Programs for low- and moderate-income households will also be a prime target of budget cuts, as they have been in recent congressional Republican budget plans, if revenues are inadequate.  To minimize threats to Social Security, Medicare, and low-income programs — and to restore some of the recent cuts in defense and NDD spending while leaving room for needed initiatives — tax reform effort should raise revenue.  

At the Very Least, Tax Reform Should be Revenue-Neutral

While raising revenue is the preferred approach for tax reform, it should, at the very least, be revenue-neutral — that is, it shouldn’t lose revenues over the first decade or in subsequent decades.  In achieving that goal, policymakers should use honest estimates of the impact of tax reform. Specifically:

  • They should resist the temptation to use budget gimmicks, such as timing shifts that increase revenues in the short run but reduce them in the long run.
  • They should use traditional budget estimates, from Congress’ Joint Committee on Taxation, that do not attempt to quantify the highly uncertain effects of tax changes on the overall size of the economy.  That’s the prudent approach.  Policymakers are very unlikely to raise taxes to make up for any revenue shortfall if predicted economic gains do not materialize.  If the gains do materialize, and tax reform generates higher revenues, it would be better to dedicate those revenues to reducing the deficit than to lowering tax rates.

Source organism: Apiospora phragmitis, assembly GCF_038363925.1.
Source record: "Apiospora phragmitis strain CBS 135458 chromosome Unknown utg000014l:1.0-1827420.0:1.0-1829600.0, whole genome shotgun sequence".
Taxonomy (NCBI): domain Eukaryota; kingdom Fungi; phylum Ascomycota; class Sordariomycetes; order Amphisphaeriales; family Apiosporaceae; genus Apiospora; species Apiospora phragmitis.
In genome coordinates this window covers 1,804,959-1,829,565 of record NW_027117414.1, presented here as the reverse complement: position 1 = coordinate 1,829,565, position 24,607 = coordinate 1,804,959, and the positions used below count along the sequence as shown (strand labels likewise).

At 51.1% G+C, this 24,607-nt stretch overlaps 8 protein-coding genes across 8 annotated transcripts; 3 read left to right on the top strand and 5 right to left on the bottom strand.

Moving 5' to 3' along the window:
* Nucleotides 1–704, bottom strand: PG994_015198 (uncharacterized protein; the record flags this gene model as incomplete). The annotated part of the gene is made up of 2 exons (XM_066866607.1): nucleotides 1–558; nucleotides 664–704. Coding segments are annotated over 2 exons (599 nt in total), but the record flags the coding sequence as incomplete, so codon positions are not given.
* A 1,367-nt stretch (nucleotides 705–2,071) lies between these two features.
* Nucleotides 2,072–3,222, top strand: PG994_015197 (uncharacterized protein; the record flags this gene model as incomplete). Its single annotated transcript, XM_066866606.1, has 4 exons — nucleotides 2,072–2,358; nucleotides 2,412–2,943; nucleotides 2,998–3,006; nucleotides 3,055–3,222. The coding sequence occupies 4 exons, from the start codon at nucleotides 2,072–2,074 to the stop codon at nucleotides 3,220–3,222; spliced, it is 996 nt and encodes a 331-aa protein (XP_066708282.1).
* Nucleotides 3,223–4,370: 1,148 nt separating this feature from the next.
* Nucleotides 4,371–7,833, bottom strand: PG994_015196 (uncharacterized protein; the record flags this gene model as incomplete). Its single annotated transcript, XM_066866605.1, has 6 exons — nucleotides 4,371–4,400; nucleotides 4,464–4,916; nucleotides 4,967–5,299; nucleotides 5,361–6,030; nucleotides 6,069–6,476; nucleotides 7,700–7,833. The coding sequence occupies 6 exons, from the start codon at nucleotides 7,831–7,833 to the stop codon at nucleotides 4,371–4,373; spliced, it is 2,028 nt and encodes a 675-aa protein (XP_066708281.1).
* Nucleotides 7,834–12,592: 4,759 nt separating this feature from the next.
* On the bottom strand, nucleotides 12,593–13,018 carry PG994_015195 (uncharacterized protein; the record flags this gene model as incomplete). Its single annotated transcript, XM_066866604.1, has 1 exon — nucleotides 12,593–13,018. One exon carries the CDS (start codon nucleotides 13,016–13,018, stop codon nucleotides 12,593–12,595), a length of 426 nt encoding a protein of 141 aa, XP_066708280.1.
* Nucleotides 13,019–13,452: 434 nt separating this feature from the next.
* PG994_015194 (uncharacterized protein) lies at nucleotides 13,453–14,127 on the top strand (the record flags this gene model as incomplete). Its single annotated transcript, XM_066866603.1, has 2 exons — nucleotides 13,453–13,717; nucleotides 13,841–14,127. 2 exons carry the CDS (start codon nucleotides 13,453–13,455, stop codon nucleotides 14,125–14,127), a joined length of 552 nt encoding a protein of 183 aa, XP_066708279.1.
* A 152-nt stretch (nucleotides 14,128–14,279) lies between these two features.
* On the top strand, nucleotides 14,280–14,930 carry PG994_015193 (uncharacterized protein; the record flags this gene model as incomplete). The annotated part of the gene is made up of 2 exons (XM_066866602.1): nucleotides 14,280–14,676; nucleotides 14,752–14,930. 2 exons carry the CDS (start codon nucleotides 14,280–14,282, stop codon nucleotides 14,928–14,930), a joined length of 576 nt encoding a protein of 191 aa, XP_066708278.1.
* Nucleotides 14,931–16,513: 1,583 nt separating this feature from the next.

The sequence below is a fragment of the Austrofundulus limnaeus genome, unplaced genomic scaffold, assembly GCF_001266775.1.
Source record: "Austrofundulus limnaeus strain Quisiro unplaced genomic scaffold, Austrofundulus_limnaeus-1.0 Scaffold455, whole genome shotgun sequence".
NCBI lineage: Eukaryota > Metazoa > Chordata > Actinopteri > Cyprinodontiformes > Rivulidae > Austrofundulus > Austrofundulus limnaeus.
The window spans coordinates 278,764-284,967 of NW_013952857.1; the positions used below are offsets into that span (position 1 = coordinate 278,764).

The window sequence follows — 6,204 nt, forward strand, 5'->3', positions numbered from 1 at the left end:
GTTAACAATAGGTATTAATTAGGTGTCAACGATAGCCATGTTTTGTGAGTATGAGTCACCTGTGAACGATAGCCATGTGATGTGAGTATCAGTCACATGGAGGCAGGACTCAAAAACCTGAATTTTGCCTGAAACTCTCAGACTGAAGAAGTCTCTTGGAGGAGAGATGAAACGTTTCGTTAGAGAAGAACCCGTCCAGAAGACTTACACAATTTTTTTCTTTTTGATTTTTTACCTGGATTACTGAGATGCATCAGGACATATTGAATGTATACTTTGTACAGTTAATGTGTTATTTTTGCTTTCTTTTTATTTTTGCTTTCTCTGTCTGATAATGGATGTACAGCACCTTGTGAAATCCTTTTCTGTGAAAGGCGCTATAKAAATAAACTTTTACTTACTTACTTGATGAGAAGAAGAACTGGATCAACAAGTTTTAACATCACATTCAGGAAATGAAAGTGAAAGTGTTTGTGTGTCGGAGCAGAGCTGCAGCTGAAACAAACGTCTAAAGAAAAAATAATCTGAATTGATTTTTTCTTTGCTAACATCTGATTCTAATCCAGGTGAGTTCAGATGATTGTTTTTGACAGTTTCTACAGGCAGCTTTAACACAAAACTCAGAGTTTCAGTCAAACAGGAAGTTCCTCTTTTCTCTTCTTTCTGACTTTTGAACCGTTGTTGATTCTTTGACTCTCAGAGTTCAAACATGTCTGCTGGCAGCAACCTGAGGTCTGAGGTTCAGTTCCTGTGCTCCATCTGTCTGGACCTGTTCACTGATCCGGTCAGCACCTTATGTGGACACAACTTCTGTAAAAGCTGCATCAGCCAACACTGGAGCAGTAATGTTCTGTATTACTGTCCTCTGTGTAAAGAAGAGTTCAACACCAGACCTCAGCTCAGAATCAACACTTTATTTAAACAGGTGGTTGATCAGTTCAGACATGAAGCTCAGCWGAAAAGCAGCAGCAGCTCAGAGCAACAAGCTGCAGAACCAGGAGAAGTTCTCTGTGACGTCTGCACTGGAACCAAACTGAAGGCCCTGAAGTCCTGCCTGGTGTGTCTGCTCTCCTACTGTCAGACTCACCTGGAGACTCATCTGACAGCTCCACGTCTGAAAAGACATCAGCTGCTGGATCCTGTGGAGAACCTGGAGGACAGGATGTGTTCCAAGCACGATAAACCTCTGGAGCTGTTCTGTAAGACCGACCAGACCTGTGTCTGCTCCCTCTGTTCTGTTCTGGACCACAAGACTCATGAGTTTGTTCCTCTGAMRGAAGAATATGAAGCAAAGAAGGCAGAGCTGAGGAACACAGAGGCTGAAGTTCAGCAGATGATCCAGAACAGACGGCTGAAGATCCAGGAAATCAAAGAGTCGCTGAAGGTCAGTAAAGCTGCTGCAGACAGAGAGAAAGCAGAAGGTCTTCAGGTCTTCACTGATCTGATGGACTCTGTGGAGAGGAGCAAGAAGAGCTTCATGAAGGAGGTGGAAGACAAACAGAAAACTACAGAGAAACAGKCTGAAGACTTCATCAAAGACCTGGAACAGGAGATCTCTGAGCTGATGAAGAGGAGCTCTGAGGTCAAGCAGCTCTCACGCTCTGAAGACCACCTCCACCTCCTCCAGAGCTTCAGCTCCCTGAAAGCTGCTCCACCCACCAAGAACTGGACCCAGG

Several congressional leaders — notably House Speaker Paul Ryan, House Ways and Means Chairman Kevin Brady, and Senate Majority Leader Mitch McConnell — have said that tax reform should be revenue-neutral. This means that any tax reductions should be offset by tax increases, not by budget cuts.  Any savings from federal programs should be used to finance needed initiatives and contribute to long-term deficit reduction, not to make tax cuts larger. 

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End Notes

[1] For more detail and references, see Paul N. Van de Water, Tax Reform Must Not Lose Revenues — and Should Increase Them, Center on Budget and Policy Priorities, April 20, 2017, http://www.cbpp.org/research/federal-tax/tax-reform-must-not-lose-revenues-and-should-increase-them.